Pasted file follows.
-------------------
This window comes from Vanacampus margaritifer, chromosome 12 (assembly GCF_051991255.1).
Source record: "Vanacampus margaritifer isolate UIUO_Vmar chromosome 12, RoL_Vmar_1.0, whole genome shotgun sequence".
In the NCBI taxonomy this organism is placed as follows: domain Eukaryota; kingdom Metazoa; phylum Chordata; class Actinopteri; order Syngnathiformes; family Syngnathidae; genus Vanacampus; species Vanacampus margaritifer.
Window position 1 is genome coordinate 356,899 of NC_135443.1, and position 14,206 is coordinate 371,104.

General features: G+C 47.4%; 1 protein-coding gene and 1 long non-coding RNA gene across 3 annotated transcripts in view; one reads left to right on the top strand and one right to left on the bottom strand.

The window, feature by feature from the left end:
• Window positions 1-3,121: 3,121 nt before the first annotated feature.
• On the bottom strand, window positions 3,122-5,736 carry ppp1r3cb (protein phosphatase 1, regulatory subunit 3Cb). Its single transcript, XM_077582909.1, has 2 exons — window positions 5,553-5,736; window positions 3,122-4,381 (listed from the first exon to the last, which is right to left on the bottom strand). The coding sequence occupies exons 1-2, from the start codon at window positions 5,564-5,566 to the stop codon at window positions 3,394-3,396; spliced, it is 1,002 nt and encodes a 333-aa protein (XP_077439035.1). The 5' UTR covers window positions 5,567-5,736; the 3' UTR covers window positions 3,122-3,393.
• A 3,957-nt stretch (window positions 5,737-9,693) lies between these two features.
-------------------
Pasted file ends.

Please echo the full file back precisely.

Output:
This window comes from Vanacampus margaritifer, chromosome 12 (assembly GCF_051991255.1).
Source record: "Vanacampus margaritifer isolate UIUO_Vmar chromosome 12, RoL_Vmar_1.0, whole genome shotgun sequence".
In the NCBI taxonomy this organism is placed as follows: domain Eukaryota; kingdom Metazoa; phylum Chordata; class Actinopteri; order Syngnathiformes; family Syngnathidae; genus Vanacampus; species Vanacampus margaritifer.
Window position 1 is genome coordinate 356,899 of NC_135443.1, and position 14,206 is coordinate 371,104.

General features: G+C 47.4%; 1 protein-coding gene and 1 long non-coding RNA gene across 3 annotated transcripts in view; one reads left to right on the top strand and one right to left on the bottom strand.

The window, feature by feature from the left end:
• Window positions 1-3,121: 3,121 nt before the first annotated feature.
• On the bottom strand, window positions 3,122-5,736 carry ppp1r3cb (protein phosphatase 1, regulatory subunit 3Cb). Its single transcript, XM_077582909.1, has 2 exons — window positions 5,553-5,736; window positions 3,122-4,381 (listed from the first exon to the last, which is right to left on the bottom strand). The coding sequence occupies exons 1-2, from the start codon at window positions 5,564-5,566 to the stop codon at window positions 3,394-3,396; spliced, it is 1,002 nt and encodes a 333-aa protein (XP_077439035.1). The 5' UTR covers window positions 5,567-5,736; the 3' UTR covers window positions 3,122-3,393.
• A 3,957-nt stretch (window positions 5,737-9,693) lies between these two features.